Become a student member today for free and be part of the RACGP community
2022.1 CCE results release: Thursday 4 August 2022.
Live and practise medicine in Australia
RACGP offer courses and events to further develop the knowledge you need to develop your GP career
Discover a world of educational opportunities to support your lifelong learning
The RACGP is working hard on transitioning to college-led general practice training
Become a provider with the CPD Program and be recognised for the quality education and training you offer GPs
The Abuse and violence: working with our patients in general practice provides the best-available current evidence for GPs
Stay up-to-date with the latest information and resources on the COVID-19 vaccine rollout.
Download the Standards for general practice (5th edition) - a benchmark for quality care and risk management in Australian general practices
Coronavirus (COVID-19) resources for general practitioners
Advice and guidelines for GPs and practice teams to help protect general practice information systems
Video consultations can provide convenient and accessible healthcare delivery
Read all of the RACGP reports and submissions on various healthcare topics
Read all of the RACGP position statements on various healthcare topics
Join our RACGP Facebook groups
No evidence for screening general population
There is no evidence for screening for urinary incontinence in the general population. Instead, GPs should case-find those at higher risk (B).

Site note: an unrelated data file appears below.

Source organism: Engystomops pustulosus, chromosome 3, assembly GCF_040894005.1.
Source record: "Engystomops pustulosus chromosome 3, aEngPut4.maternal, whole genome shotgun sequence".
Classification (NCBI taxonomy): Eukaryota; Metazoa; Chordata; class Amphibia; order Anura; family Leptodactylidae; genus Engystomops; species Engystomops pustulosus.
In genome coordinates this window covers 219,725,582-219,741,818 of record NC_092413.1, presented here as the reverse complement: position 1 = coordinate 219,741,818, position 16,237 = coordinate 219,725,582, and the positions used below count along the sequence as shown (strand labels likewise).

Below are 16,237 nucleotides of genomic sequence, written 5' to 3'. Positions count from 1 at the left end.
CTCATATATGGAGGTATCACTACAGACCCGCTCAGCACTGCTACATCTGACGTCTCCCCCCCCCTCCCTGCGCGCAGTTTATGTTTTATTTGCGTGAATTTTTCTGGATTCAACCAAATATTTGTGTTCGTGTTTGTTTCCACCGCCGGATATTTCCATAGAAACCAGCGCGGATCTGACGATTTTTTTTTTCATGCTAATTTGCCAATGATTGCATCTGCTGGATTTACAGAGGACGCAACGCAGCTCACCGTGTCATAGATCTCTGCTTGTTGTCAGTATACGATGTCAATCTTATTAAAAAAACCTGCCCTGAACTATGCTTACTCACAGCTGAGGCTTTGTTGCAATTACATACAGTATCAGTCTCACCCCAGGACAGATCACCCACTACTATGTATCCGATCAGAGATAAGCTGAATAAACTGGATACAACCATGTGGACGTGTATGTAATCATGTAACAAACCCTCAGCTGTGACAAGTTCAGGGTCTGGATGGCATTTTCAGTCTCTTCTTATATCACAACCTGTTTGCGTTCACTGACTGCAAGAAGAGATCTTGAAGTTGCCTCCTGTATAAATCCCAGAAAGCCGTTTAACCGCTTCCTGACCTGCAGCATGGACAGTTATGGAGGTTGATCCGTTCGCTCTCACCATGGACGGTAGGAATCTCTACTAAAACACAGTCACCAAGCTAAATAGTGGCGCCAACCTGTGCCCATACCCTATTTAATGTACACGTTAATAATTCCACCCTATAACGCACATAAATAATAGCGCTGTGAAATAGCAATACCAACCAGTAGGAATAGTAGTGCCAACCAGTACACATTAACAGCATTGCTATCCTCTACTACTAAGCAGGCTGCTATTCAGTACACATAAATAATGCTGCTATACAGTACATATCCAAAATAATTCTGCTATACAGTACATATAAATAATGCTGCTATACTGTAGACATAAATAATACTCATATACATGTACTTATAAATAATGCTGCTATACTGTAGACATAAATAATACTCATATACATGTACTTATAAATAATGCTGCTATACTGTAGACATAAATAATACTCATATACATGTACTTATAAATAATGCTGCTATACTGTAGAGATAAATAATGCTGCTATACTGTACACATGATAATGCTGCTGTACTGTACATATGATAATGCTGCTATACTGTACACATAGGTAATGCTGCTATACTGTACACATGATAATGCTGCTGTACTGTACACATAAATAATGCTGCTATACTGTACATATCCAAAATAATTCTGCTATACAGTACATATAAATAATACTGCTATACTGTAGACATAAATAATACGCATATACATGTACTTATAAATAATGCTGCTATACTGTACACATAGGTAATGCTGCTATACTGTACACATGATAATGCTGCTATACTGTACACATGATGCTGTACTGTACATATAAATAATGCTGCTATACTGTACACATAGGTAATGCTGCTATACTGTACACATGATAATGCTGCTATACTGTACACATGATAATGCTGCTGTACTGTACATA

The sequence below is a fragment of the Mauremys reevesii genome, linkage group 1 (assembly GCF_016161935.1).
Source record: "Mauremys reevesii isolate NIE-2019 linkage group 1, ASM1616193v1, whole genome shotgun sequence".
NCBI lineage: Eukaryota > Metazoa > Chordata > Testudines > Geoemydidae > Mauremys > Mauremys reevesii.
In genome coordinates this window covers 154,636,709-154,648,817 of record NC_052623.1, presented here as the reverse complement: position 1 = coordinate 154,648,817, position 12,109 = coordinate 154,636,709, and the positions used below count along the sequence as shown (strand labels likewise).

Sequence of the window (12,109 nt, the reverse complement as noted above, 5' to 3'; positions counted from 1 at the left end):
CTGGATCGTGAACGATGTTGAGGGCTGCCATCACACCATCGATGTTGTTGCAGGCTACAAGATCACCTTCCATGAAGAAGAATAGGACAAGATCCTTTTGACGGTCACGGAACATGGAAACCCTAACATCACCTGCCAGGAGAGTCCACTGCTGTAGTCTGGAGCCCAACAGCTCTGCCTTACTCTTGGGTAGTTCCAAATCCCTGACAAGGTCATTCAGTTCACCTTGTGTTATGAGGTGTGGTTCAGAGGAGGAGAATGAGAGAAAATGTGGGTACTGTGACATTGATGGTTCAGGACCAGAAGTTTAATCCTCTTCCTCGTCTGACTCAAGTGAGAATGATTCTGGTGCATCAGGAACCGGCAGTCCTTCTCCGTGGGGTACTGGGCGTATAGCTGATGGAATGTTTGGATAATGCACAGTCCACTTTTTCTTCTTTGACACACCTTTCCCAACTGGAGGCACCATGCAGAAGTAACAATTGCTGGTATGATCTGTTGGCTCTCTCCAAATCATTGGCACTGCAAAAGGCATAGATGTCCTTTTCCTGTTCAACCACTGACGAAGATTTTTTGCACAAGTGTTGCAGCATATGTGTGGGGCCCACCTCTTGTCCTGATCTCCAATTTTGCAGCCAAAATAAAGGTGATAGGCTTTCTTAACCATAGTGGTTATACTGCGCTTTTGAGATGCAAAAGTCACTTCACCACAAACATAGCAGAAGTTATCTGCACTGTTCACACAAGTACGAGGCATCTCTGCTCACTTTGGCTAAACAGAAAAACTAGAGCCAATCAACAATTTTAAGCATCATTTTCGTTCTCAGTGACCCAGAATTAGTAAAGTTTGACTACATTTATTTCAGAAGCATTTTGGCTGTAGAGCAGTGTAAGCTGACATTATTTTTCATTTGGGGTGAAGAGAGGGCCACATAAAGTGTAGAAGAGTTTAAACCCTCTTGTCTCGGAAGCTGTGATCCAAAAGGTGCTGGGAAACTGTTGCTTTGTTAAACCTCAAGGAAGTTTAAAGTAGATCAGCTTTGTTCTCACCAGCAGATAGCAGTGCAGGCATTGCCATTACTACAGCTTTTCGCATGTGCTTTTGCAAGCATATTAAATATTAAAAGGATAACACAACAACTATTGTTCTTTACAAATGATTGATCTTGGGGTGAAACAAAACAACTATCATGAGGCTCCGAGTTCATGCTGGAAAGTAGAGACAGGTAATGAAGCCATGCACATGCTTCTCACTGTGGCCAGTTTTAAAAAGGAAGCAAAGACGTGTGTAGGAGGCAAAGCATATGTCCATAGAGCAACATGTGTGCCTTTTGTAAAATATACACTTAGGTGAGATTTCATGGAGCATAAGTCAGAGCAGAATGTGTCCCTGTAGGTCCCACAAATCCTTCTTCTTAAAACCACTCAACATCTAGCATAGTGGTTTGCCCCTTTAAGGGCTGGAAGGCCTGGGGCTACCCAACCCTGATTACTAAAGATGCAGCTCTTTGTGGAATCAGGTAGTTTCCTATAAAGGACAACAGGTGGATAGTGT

Within the general population, up to 19% of children,1 13% of men and 37% of women may be affected by some form of urinary incontinence.2 While urinary incontinence is most common in women and increases with age, bedwetting (enuresis) is common in children (5.5% of children also report daytime wetting).1 In men, uncomplicated lower urinary tract symptoms do not appear to be associated with an increased risk of prostate cancer.3 Of those sitting in a GP waiting room, 65% of women and 30% of men report some type of urinary incontinence, yet only 31% of these people report having sought help from a health professional.4Primary care professionals are in a position to take a more proactive approach to incontinence treatment by asking about urinary symptoms in at-risk groups during routine appointments. There remains considerable health decrement due to urinary incontinence in those not receiving help in a population readily accessible to primary care services.5
Did you know you can now log your CPD with a click of a button?
Appendix 13A - The 3 Incontinence Questions 3IQ (PDF 0.04 MB)
Appendix 2A - Family history screening questionnaire (PDF 0.03 MB)
Appendix 2B -Dutch Lipid Clinic Network Criteria for making a diagnosis of familial hypercholestrolaemia in adults (PDF 0.04 MB)
Appendix 3A - 'Red-flag' early intervention referral guide (PDF 0.37 MB)
Appendix 8A - Australian cardiovascular disease risk charts (PDF 0.47 MB)
Lifecycle charts (PDF 0.08 MB)
Donate to the RACGP Foundation today and influence the future of general practice